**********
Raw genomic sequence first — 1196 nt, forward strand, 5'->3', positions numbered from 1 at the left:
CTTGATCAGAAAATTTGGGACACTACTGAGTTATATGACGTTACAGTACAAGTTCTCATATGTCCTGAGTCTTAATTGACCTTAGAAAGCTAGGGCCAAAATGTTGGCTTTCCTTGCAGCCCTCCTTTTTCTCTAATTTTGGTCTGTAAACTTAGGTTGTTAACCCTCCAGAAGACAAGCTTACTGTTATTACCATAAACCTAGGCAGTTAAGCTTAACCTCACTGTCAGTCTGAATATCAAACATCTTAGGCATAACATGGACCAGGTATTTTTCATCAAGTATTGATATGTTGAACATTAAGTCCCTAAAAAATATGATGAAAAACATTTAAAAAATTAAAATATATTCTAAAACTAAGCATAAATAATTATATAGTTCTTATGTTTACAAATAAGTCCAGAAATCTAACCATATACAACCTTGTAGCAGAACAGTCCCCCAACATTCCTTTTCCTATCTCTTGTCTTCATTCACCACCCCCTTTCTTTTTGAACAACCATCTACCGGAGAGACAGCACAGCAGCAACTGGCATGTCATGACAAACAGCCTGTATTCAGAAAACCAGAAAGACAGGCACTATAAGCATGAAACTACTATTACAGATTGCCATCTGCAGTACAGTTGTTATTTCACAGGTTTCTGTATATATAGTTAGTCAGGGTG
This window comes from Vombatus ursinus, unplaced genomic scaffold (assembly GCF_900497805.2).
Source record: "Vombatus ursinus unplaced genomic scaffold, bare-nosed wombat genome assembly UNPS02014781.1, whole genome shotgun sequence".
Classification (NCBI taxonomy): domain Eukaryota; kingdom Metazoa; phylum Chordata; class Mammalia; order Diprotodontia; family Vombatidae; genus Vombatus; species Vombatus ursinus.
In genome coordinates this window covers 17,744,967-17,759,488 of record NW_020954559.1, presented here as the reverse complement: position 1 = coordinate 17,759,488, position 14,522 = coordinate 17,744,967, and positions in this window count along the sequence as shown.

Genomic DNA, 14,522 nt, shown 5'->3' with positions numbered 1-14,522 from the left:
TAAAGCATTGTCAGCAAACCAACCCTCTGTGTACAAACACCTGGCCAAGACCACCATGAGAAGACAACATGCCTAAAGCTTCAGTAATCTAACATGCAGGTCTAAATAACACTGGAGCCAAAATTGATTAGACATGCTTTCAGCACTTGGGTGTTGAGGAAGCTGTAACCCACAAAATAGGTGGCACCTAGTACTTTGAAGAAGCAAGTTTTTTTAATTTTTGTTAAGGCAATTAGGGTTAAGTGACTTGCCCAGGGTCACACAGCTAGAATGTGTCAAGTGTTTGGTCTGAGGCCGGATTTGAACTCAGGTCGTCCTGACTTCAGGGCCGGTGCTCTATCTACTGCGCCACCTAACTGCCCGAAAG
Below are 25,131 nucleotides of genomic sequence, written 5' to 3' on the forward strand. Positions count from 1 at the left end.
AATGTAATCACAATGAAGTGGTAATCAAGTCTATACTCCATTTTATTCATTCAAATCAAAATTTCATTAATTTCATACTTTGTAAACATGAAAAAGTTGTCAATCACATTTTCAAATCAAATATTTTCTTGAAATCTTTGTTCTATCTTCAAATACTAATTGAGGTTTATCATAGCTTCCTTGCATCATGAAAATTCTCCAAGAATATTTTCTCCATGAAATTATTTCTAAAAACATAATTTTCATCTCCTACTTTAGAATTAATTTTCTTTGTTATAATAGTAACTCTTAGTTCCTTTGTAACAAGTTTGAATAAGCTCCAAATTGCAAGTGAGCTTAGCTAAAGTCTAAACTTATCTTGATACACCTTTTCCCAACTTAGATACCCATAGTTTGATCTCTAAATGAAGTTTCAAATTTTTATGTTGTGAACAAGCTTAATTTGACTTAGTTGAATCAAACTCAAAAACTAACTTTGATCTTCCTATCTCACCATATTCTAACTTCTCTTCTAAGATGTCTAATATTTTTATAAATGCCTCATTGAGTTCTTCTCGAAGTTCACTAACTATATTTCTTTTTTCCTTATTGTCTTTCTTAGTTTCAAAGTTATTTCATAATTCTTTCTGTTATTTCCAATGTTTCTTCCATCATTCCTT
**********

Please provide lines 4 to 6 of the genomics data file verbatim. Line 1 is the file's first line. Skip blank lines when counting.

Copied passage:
Source record: "Vombatus ursinus unplaced genomic scaffold, bare-nosed wombat genome assembly UNPS02014781.1, whole genome shotgun sequence".
Classification (NCBI taxonomy): domain Eukaryota; kingdom Metazoa; phylum Chordata; class Mammalia; order Diprotodontia; family Vombatidae; genus Vombatus; species Vombatus ursinus.
In genome coordinates this window covers 17,744,967-17,759,488 of record NW_020954559.1, presented here as the reverse complement: position 1 = coordinate 17,759,488, position 14,522 = coordinate 17,744,967, and positions in this window count along the sequence as shown.